Heavy rains accompanying the storm, peaking at 5.44 in (138 mm) at Camp Eagle, caused considerable flooding in the country. Approximately 370 km (230 mi) of coastline between Quảng Trị and Đà Nẵng were inundated. About 90 percent of homes in Đà Nẵng were damaged.[1] Flooding from the storm washed out a bridge between Fire Support Base Birmingham and Camp Eagle, temporarily isolating two units within the 94th Field Artillery Regiment.[8]

Extensive losses to agriculture also took place, with major crop losses reported and 900 cattle killed.[1] According to government officials, the entire banana, rice, and sugar cane crop was destroyed and harvests could not be made until the following spring.[9] Offshore, nearly 500 vessels sank or were destroyed by the storm and the 1,000 ton Union Pacific ran aground.[1]

Damage to a barracks in Camp Evans

According to newspaper reports, 100 Vietnamese perished during Hester.[5] Thirty-three fatalities took place after a South Vietnamese air force transport crashed near Quy Nhơn.[9] Thee Americans were killed due to flying debris during the storm and twenty-one others were injured.[1][9] On October 25, thunderstorms associated with Hester were blamed on a helicopter crash Nha Trang that killed ten Americans.[10] Roughly 550,000 homes were destroyed across the country, leaving an estimated 200,000 people homeless.[1][5]

On October 25, Premier Tran Thien Khiem toured some of the storm-ravaged areas and made on-the-spot grants of $19,000 to each province and $3,500 to Đà Nẵng. He also promised that 50,000 sheets of tin roofing would be sent to aid in reconstruction. Later that day, President Nguyen Van Thieu ordered $725,000 be made available for disaster relief in the northern provinces following an emergency meeting. The Social Welfare Ministry estimated that $1.5 million would be needed for civilian relief.[9]


Tracking over the southern Philippines as a tropical storm, Hester caused some damage in the country. Winds of 95 km/h (60 mph) were reported in Cebu City as the storm passed by.[1] A total of six people were killed while twenty-two sustained injuries and another two were reported missing. Damage amounted to ₱5 million.[3] In North Vietnam, the Viet Cong was reportedly taking "urgent measures" to cope with the aftermath of the typhoon. A Chinese news broadcast stated that 100 million piastres had been allocated for relief efforts.[11]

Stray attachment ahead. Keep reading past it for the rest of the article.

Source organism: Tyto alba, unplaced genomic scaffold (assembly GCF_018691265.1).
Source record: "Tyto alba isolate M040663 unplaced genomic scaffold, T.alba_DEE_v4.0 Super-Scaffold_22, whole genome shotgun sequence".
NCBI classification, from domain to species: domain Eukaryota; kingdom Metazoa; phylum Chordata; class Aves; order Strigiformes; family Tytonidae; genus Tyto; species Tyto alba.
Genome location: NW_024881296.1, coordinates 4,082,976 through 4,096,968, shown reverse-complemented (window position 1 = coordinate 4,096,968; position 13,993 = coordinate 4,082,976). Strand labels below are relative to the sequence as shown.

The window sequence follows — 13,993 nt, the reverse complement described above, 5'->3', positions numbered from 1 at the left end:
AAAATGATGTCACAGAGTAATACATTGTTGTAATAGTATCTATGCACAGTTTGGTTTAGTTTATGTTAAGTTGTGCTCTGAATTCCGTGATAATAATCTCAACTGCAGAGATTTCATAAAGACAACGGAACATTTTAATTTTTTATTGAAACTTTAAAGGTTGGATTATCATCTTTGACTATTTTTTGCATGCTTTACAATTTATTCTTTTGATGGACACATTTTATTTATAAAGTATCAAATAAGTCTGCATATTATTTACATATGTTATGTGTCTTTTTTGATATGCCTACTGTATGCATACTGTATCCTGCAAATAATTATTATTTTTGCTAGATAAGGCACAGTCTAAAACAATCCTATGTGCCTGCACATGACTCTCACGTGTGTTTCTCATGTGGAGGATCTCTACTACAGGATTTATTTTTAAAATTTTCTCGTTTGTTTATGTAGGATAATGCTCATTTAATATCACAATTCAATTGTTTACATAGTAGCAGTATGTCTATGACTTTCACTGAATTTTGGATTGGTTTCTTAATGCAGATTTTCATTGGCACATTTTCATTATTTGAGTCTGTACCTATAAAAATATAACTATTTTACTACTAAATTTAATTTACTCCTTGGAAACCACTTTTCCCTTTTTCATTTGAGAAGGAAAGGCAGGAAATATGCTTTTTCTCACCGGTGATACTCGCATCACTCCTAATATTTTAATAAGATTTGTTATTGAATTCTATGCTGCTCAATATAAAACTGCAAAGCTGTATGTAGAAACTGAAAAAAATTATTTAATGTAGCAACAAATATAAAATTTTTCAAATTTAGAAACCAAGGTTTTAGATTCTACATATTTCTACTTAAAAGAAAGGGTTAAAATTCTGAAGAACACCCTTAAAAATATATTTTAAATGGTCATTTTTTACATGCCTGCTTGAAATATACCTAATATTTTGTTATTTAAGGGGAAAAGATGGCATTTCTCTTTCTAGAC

See also[edit]


  1. ^ a b c d e f g h i j k l m n "Annual Tropical Cyclone Report: Typhoon Hester" (PDF). Joint Typhoon Warning Center. United States Navy. 1972. pp. 237–240. Retrieved April 8, 2013. 
  2. ^ a b c d "1971 Hester (1971291N11134)". International Best Track Archive. 2013. Retrieved April 8, 2013. 
  3. ^ a b "Destructive Typhoons 1970-2003". National Disaster Coordinating Council. November 9, 2004. Archived from the original on November 12, 2004. Retrieved April 8, 2013. 
  4. ^ "The Aftermath of Typhoon Hester". 174th Assault Helicopter Company. 2013. Retrieved April 8, 2013. 
  5. ^ a b c Times Wire Service (October 27, 1971). "Enemy Attacks Flare Near Saigon". St. Petersburg Times. p. 3A. 
  6. ^ United Press International (October 23, 1971). "Typhoon Hester batters coast of S. Vietnam". The Bulletin. Saigon, Vietnam. p. 1. Retrieved April 8, 2013. 
  7. ^ Press Wire Services (October 24, 1971). "Typhoon Slams Vietnam: Towns, Bases Leveled". The Palm Beach Post. Saigon, Vietnam. p. A11. Retrieved April 9, 2013. 
  8. ^ "12th Campaign". 94th Field Artillery Regiment. 2013. Retrieved April 8, 2013. 
  9. ^ a b c d Associated Press (October 25, 1971). "Viet Storm Aid Rushed: Toll Up to 103". Spokane Daily Chronicle. Saigon, Vietnam. p. 29. Retrieved April 8, 2013. 
  10. ^ Associated Press (October 29, 1971). "10 Americans Die In Copter Crash". Youngstown Vindicator. Saigon, Vietnam. p. 1. Retrieved April 8, 2013. 
  11. ^ Associated Press (October 29, 1971). "Navy Turns Areas Over To Vietnam". Gettysburg Times. Saigon, Vietnam. p. 11. Retrieved April 8, 2013. 

External links[edit]